- Explain the role of normal microbiota in maintaining health of the human body.
- Explain transient and resident microbiota.
- List areas of the healthy human body which should be sterile.
- Explain the Germ Theory of Disease and understand how the use of Koch’s postulates apply to this theory.
- Describe the relationship between the microbial load in the body and the stages of disease.
- Understand the factors in maintaining normal microbiota and how changes in these factors may result in opportunistic infections.
- Explain how virulence factors contribute to the pathogenicity of some microorganisms.
- List and explain the sequence of events that cause infection in the host.
- List and explain the sequence of events that occur during the stages of disease, including clinical symptoms.
- Describe the typical stages of the viral lytic cycle and the effects of viral a viral infection oh the host cell.
- Understand the differences between the lytic and lysogenic viral replication cycles.
- Understand viral host cell specificity.
- Explain the difference between an exotoxin and an endotoxin.
- Describe the events that must take place for an opportunistic pathogen to cause disease.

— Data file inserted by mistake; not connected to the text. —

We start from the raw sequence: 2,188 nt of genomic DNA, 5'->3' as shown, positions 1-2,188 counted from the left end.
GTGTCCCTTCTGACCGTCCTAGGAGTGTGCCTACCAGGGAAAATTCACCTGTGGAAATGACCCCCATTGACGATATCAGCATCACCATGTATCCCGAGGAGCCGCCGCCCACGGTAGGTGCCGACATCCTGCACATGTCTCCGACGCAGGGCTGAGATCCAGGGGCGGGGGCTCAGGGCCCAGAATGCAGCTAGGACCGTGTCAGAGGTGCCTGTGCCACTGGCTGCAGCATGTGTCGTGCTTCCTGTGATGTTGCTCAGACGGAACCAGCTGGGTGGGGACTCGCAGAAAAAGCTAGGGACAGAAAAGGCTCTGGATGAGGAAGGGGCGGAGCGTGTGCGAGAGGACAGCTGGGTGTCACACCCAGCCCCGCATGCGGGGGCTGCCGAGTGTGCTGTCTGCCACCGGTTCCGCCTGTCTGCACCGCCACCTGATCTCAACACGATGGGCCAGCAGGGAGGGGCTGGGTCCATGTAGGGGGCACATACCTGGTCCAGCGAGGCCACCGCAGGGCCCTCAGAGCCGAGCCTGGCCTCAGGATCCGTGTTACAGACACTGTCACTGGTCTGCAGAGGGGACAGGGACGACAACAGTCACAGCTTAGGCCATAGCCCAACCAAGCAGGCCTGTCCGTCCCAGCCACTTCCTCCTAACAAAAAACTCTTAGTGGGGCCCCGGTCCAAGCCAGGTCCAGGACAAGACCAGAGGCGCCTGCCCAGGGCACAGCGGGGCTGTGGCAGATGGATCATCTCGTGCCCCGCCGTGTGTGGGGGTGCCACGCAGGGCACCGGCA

- Explain the use of antimicrobial therapy in treating infectious diseases.
- Describe how the human immune system responds to infectious disease.
- List and describe the functional significance of the inflammatory response.
- Identify and illustrate the Innate (non-specific) and Adaptive (specific) mechanisms of host immunity.
- Explain the role of antigen presenting cells in immunity.
- Describe the role of complement.
- Describe the roles of passive immunity, active immunity, naturally acquired immunity, artificially acquired immunity.
- Compare and contrast primary and secondary responses.
- Illustrate and explain the operation of humoral immunity (antibody-mediated) and cell-mediated immunity.
- Explain how vaccination mimics the primary response.
- List the various forms of vaccines.
- Understand how abnormalities of the immune system can influence its effectiveness.